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Building organ consoles for use with Hauptwerk, adding MIDI to existing consoles, obtaining parts, ...

Postby mdyde » Mon Mar 24, 2008 3:58 pm

A gentleman named Mark Williams has asked that I post the following information and pictures of his set-up on his behalf for the interest of others:

Description of the WILLIAMS ORGAN:

This is a 3-manual Hauptwerk organ designed and constructed by Mark K. Williams of Savannah, Georgia (USA) for his home. The organ utilizes a duo-core PC with 8GB RAM and WinXP64. MIDI interface hardware is from Largonet’s MIDI Gadgets Boutique of Bulgaria (really nice boards). The main goal in the design and construction of the organ was to provide a replica of the 67-rank Harrison and Harrison that Williams plays at Christ Church Anglican as the parish's Organist/Choirmaster. Therefore, Mark utilized Oberwerk as the best program from which he could choose and arrange stops that best mimicked the Harrison and Harrison. Williams also chose Dr. Yves Petit-Clerc’s Oberwerk (Milan Digital Audio) for the simplicity of the application's voicing controls for establishing balance within and between divisions and for its ability to employ treble ascendancy to the voicing process.

In addition, Williams copied the ergonomic design of the Harrison and Harrison console carefully--regarding bench height, height from pedals to bench, pedals to keyboards, and keyboards to the music desk. "The Harrison and Harrison console on which I play every day is the single most comfortable console on which I have played. I can play for several hours at a time with only a couple of breaks for a stretch and a walk around without any serious discomfort," says Williams. "So I took on the task of copying the ergonomics of the church console so that I could enjoy the nearly stress-free playing that I do at Christ Church as well as enjoy little to no transference difficulties when moving between the two consoles."

The secondary goal was to create an instrument that looked as good as it sounded and sounded as good as it looked. Therefore Williams employed two hi-end Sony Surround Sound systems for a total of twelve speakers and two 16'' woofers as well as two powered Behringer monitor speakers (nice matched speakers) to round out the sound.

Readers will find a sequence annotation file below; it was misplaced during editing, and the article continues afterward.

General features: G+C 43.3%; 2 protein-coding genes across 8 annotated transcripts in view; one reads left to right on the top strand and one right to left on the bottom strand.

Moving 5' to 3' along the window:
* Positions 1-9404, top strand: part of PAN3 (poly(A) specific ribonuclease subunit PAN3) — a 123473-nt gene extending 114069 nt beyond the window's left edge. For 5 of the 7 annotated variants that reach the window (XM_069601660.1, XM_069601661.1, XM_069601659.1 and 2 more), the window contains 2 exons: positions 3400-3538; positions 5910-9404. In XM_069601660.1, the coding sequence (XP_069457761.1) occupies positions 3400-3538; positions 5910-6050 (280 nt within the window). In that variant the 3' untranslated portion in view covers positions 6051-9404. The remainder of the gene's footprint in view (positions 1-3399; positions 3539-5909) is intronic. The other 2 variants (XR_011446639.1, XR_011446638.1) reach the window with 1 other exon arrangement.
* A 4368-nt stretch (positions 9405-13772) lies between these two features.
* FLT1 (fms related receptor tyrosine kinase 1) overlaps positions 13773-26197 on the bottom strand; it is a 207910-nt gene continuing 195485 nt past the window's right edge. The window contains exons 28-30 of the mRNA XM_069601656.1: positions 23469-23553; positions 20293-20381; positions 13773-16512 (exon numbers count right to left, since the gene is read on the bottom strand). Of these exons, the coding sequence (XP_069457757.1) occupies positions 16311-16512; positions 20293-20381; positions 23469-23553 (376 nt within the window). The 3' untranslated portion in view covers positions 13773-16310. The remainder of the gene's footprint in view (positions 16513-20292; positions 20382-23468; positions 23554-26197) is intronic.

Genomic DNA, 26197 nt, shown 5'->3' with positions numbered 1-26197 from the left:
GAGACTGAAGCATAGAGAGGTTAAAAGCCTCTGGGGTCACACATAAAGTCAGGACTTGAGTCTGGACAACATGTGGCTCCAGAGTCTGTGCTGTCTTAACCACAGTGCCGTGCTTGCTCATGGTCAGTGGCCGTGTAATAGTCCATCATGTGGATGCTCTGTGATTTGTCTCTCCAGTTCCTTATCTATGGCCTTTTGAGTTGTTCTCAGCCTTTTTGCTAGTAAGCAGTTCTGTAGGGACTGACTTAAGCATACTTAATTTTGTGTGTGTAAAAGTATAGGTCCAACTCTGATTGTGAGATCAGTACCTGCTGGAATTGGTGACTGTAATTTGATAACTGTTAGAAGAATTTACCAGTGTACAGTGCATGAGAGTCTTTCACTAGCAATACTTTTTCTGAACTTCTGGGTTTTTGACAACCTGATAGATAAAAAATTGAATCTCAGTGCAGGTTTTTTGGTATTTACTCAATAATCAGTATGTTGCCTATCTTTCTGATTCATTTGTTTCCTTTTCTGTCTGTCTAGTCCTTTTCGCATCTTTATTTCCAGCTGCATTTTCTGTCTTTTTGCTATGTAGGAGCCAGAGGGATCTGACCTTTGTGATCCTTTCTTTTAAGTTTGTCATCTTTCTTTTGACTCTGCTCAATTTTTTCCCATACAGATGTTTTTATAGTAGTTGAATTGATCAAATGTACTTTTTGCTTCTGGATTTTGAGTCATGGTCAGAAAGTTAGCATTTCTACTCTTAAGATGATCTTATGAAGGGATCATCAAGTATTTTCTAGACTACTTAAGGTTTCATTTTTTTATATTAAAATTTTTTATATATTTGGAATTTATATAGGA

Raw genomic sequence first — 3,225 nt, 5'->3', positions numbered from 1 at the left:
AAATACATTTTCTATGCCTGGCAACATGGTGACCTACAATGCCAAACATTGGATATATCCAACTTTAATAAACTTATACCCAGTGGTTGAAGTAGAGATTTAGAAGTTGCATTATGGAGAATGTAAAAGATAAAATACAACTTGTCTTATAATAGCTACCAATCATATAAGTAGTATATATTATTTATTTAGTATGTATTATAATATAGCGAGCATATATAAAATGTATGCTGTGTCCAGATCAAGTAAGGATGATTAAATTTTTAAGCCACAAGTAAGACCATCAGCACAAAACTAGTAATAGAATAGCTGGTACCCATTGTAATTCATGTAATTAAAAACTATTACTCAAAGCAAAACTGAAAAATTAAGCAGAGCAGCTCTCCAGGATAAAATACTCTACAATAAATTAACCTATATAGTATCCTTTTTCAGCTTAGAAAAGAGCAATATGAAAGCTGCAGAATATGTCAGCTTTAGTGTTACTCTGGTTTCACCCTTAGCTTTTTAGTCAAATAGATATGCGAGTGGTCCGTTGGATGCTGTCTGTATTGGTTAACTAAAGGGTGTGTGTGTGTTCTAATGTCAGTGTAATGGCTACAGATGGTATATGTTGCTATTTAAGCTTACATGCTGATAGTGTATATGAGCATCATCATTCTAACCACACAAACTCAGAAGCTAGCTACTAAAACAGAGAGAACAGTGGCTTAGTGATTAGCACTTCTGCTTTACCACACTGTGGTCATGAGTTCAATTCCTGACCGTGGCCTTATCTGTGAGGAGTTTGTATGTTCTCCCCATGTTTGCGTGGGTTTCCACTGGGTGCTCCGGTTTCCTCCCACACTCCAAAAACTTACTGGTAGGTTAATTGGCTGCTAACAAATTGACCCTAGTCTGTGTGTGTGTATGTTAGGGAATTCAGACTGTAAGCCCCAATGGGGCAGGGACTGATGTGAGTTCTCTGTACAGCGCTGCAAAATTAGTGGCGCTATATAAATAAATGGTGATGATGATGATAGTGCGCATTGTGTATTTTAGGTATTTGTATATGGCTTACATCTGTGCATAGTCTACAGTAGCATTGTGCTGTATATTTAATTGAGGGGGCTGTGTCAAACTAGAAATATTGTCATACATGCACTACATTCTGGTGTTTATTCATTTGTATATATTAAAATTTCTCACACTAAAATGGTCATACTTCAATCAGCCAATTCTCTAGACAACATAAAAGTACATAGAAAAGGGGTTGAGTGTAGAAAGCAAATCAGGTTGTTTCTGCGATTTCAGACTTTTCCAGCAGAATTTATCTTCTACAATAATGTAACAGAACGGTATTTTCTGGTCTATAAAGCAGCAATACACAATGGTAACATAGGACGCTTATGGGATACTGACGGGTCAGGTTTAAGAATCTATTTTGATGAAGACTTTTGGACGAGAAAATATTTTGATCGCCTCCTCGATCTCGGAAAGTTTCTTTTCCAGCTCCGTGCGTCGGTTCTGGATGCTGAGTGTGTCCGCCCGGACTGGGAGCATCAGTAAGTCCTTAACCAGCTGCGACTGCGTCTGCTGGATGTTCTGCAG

The third goal was to convince his lovely wife, Tina (who is a lyric soprano and runs a large voice studio), that the instrument would fit into and look nice in the decor of their historic home in Savannah. Once Mark presented a photo of the case of the Bosch-Schnitger/Saint Nicolaas Kerk (Netherlands) organ to her, along with some CADD drawings of their living room space to show her that their grand piano and the newly proposed organ would indeed fit into one end of the room comfortably, she gave the project a green light.

Construction was begun in June of 2007 and voicing completed in March of 2008. The pipes are non-working. The two monitors are touchscreen from Elo Touchscreen Systems. Mark Williams may be contacted at <williams4950 [at] bellsouth.net> for comments or inquiries.
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Best regards,
Martin.

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Postby Stefanussen » Mon Mar 24, 2008 5:27 pm

very cool, screens as a music rack has lots of interesting applications. How about a piston for 'next page'? :)
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Postby Sander » Mon Mar 24, 2008 8:37 pm

which can be recorded into the sequencer ofcourse. It should be possible with a MIDI to key-pressure program.
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Postby Stefanussen » Mon Mar 24, 2008 9:38 pm

It would also be feasible to have MIDI sheet music coupled with an analysis algorithm that moves music for you based where you are in your performance.
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Postby Sander » Tue Mar 25, 2008 11:42 am

If you don't make to many mistakes that is. Too bad the sheet music database closed down.
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Source of music on the monitor

Postby Mark K. Williams » Thu Mar 27, 2008 10:18 pm